Since meeting Johnnie Alexander at the Ridgecrest Novelist Retreat in 2014, I’ve wanted to introduce this author to others. Her writing is worth the read, and the person behind the words is a joy. Writing is certainly where she belongs.
Johnnie, please introduce yourself to our guests.
Diane, thanks so much for having me as your guest. I loved meeting you at the retreat and hope our paths cross again in the real world and not just online. Though it wasn’t intentional, I’m breaking the conventional “stick-with-one-genre-until-you’re-established” rule. My first novel, Where Treasure Hides, is a World War II story about a Dutch-American artist who learns to trust God with her future while protecting those she loves. However, my next three novels are contemporary romances set in central Ohio where I grew up. I’m very glad to have Tamela Hancock Murray as my agent. She is supportive and encouraging, two things every author needs.
Where do you get your inspiration or catalyst for your projects?
My next novel, Where She Belongs, was a long-ago NaNoWriMo project. (National Novel Writing Month is when authors write 50,000 unedited words during November.) It’s a story of my heart because it’s about an extraordinary house I lived in as a teen. Built in the mid-1800s, it’s huge and brick and has an air of mystery about it—perhaps because of the secret room we discovered beneath the study. After my family moved, the house sat vacant for several years. I often dreamed of making it my home again. Shelby Lassiter Kincaid, the heroine of Where She Belongs, has similar dreams about her grandparents’ neglected house. But fulfilling her dream doesn’t completely fill the hole in her heart. The novel releases in January from Revell as Book #1 in the Misty Willow Series. I’ve gotten a sneak peek at the cover and can’t wait to share it with the world.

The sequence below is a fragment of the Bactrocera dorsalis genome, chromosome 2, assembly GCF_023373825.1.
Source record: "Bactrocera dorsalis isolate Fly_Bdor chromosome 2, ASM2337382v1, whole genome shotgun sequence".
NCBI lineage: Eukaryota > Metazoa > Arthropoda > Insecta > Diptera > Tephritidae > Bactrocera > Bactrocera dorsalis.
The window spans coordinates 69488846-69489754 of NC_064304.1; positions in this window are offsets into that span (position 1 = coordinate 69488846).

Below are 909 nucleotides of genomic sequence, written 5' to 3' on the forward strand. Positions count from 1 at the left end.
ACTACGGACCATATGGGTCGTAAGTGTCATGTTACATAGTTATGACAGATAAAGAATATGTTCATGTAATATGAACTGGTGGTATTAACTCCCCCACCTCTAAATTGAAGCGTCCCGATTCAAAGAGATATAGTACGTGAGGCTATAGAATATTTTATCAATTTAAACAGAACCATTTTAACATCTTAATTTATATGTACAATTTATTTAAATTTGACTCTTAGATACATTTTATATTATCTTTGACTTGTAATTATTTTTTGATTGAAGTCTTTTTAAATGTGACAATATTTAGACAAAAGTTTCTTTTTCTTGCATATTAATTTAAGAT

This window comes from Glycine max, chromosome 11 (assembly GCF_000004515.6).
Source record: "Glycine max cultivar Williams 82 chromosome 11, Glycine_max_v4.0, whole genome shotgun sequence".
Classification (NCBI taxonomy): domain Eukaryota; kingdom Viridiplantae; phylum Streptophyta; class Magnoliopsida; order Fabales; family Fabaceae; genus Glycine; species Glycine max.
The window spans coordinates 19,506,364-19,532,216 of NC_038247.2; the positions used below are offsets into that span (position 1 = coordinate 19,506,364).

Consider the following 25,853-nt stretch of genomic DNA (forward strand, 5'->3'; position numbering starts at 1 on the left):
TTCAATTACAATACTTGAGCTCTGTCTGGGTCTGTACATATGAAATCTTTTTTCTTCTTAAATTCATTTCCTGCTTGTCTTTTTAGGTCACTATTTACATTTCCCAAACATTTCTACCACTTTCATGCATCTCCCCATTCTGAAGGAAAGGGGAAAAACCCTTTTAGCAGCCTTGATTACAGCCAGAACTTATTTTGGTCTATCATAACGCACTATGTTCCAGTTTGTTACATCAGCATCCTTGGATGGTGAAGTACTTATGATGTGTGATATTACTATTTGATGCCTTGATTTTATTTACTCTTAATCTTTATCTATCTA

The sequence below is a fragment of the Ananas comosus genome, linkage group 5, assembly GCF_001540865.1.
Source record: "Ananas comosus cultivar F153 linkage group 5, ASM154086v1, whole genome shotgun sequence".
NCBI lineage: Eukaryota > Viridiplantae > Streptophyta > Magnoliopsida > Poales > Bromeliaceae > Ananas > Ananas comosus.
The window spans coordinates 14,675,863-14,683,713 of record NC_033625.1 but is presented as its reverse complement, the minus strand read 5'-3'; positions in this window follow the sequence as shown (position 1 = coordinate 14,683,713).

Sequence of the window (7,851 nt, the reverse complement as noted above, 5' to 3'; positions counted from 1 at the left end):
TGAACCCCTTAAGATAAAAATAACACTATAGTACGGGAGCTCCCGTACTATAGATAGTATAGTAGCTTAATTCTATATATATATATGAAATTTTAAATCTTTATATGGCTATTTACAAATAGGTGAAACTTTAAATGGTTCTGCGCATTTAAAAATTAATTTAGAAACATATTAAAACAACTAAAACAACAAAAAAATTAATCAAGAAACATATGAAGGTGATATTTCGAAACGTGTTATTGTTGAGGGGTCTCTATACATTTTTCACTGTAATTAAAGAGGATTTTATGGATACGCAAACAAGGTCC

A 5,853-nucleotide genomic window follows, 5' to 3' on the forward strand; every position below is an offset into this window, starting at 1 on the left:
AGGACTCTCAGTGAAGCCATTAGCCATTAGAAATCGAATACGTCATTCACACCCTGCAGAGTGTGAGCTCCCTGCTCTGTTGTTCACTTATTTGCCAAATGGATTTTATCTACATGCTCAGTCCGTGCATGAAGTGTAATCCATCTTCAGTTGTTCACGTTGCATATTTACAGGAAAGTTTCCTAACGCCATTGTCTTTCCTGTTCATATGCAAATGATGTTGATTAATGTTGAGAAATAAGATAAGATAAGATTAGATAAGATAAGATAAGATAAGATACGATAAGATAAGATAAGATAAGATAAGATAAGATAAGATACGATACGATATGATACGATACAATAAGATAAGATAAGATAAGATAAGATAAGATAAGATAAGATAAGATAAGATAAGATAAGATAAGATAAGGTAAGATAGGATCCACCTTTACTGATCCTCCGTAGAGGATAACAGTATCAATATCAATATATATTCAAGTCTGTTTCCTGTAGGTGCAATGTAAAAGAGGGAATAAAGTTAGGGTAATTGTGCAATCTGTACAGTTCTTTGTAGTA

What’s your writing strength? Toughest writing challenge?
I think I have several strengths. My vocabulary is fairly good which helps my word choice precision. Readers say they appreciate my imagery. Interestingly, those strengths are also challenges. First, because I want to be precise, I am a slow writer, but deadlines loom. Second, I tend to get carried away with description. The balance of setting the scene and getting bogged down can be tricky.
What do you tell new writers?
- Join a critique group of writers who are serious about their writing.
- Attend writers conferences to network, learn the nitty-gritty of the industry, and pitch to editors and agents.
- Enter reputable writing contests for the feedback.
What are your writing goals for 2015?
- Polish and submit book #2 in the Misty Willow series by the end of July.
- Promote the print release of Where Treasure Hides in August.
- Write book #3 in the Misty Willow series.
- Seek out speaking opportunities at writers groups and conferences.
Five years? Wow! That’s exciting to think about.
By then, I hope to have another series with Revell in the works; to have published the sequel to Where Treasure Hides and another related World War II story; and to be teaching and mentoring other writers.
Though it’s tricky to make plans since we never know what paths God has prepared for us, like my heroine in Where Treasure Hides, I hold on to Proverbs 31:26, “Strength and dignity are her clothing, and she smiles at the future.”
Connect with Johnnie: Website